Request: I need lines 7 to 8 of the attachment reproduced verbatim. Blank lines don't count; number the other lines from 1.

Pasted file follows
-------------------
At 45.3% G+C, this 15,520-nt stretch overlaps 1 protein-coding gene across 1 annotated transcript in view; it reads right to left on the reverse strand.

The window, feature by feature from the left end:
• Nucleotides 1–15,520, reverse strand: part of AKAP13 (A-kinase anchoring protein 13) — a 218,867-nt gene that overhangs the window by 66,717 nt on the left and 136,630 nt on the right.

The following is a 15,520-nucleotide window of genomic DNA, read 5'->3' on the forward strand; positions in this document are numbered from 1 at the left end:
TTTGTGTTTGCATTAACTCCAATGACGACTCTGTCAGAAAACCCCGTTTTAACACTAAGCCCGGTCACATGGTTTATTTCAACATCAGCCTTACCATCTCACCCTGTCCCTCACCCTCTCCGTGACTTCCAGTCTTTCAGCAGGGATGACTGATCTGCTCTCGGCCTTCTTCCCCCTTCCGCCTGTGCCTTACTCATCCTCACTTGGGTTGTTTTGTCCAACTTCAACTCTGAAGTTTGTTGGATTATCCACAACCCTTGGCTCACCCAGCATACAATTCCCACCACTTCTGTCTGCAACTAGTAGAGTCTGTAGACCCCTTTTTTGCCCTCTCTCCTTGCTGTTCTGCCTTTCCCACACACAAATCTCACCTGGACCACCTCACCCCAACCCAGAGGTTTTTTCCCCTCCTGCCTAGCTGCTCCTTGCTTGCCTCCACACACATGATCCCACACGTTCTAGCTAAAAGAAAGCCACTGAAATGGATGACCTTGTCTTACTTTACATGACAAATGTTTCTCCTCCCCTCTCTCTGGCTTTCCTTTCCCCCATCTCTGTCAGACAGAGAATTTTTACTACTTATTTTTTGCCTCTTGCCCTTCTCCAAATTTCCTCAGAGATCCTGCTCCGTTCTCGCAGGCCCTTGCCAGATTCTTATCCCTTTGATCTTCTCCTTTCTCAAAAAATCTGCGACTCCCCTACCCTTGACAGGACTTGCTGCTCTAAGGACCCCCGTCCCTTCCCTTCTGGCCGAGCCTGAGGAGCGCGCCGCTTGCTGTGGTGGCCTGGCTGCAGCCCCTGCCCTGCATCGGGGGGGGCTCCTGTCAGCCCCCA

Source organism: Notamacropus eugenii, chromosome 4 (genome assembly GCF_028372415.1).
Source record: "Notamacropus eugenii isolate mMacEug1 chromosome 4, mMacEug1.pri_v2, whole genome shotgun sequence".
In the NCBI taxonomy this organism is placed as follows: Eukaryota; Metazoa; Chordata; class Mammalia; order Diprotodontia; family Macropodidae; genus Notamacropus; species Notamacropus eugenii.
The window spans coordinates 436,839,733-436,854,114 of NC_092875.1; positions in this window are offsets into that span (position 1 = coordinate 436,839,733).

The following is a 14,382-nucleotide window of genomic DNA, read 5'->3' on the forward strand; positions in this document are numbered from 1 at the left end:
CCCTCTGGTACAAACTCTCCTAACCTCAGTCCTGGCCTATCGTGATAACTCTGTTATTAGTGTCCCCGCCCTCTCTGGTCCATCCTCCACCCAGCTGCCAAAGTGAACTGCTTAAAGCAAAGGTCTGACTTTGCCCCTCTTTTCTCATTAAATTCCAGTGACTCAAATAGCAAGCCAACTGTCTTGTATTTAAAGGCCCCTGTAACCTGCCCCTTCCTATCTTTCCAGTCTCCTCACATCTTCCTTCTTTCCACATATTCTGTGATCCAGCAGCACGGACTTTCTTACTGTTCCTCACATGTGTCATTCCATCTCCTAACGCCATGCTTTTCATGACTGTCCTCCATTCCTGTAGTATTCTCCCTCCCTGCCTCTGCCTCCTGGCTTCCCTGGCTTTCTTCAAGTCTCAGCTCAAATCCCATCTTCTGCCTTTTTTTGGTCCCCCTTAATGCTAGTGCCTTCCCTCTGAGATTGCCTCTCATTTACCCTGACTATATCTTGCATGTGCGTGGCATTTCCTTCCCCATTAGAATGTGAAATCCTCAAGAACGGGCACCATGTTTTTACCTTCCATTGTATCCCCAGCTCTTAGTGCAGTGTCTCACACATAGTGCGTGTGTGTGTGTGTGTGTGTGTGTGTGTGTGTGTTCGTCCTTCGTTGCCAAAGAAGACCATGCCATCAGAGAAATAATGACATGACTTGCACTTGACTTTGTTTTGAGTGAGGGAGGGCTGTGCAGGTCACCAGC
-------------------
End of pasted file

Source record: "Notamacropus eugenii isolate mMacEug1 chromosome 4, mMacEug1.pri_v2, whole genome shotgun sequence".
In the NCBI taxonomy this organism is placed as follows: Eukaryota; Metazoa; Chordata; class Mammalia; order Diprotodontia; family Macropodidae; genus Notamacropus; species Notamacropus eugenii.